Local governments do not favor themselves on taxes or right of ways or otherwise compete unfairly with incumbent telecommunications and incumbent cable companies. To the contrary, private incumbents enjoy a wealth of state and federal subsidies, guaranteed rates of return, regulated rates for pole attachments, etc. In addition, local telephone companies enjoyed years of regulated monopoly status to build positions of dominance they continue to enjoy. To pretend that these local incumbents, with their subsidies and regulated access, need to “level the playing field” to protect a “free market” against local government systems flies in the face of reality.
Community Broadband Bits 18 - Dewayne Hendricks
Dewayne Hendricks is a serial entreprenuer, innovator, and wireless expert. Wired magazine labeled him a broadband cowboy back in 2001. And he is our guest on the 18th episode of Community Broadband Bits.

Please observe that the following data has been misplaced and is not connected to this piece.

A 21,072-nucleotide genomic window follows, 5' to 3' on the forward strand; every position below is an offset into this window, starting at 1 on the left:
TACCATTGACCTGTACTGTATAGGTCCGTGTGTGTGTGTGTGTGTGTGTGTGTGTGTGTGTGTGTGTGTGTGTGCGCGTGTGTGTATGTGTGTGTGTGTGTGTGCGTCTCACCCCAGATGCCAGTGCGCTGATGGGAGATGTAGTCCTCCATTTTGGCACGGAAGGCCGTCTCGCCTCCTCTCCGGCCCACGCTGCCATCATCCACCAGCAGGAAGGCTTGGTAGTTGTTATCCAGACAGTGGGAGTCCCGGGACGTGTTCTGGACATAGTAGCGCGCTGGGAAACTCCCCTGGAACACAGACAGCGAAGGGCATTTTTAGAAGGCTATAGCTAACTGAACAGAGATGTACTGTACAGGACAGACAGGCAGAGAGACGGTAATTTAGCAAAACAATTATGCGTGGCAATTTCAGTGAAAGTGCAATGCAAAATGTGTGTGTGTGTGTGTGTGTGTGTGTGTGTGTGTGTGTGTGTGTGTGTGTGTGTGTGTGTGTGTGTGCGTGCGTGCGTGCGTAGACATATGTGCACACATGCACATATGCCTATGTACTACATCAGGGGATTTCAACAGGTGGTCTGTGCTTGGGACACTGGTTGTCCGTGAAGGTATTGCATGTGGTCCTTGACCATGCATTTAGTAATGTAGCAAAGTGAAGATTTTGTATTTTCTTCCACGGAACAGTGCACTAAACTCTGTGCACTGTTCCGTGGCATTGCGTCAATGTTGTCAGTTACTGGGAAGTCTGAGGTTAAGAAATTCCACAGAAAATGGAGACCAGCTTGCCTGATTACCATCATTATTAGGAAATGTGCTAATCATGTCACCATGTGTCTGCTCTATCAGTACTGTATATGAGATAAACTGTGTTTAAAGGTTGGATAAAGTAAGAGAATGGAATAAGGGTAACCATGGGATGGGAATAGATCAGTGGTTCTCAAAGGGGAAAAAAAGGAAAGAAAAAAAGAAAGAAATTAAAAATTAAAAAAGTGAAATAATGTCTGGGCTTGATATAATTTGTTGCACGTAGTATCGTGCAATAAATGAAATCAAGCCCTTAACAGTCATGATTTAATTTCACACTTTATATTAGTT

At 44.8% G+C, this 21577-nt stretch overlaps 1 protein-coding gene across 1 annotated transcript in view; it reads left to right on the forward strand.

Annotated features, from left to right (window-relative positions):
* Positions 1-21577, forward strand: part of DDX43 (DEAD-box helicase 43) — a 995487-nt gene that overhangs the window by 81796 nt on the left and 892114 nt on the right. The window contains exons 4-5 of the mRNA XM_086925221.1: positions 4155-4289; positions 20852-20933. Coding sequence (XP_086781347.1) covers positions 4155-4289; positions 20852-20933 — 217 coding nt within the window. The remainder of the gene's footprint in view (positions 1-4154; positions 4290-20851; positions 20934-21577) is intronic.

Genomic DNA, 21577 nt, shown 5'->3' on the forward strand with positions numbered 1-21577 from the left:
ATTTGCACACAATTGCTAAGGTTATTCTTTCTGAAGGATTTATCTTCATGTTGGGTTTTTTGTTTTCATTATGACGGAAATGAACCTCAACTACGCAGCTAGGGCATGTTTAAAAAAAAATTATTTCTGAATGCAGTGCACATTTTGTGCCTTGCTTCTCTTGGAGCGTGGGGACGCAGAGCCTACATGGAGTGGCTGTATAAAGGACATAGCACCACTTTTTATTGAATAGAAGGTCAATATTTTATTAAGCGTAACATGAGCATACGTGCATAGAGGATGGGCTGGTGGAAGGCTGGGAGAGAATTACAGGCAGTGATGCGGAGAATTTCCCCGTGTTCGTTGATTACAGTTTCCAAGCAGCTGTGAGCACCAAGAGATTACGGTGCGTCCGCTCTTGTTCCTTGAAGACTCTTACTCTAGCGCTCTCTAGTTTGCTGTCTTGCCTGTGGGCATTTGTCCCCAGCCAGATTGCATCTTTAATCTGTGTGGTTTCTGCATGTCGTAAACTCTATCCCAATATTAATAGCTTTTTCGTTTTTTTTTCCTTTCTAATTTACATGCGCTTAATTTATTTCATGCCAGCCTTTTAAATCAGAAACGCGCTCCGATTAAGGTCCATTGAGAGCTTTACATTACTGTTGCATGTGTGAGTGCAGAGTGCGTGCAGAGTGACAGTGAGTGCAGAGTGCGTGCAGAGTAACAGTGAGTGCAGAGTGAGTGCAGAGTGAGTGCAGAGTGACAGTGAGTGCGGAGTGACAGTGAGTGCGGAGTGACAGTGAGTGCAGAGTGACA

Our discussion focuses on the promise of wireless technologies and how a few entrenched interests in DC (the big broadcasters and wireless telephone companies like AT&T) are preventing innovative approaches that would dramatically improve the capability of all our modern technologies.
Hendricks is a prolific tweeter that comes highly recommended from us. And he has kindly recommended two papers readers may want to read following our conversation: David Weinberger's "The myth of interference" and Paul Baran's "False Scarcity" [PDF].
We look forward to inviting Dewayne back soon to discuss the Fiber versus Wireless debate. Let us know if you have any other questions we should ask when he returns!
We want your feedback and suggestions for the show - please e-mail us or leave a comment below. Also, feel free to suggest other guests, topics, or questions you want us to address.
Listen to previous episodes here.
Thanks to Fit and the Conniptions for the music, licensed using Creative Commons.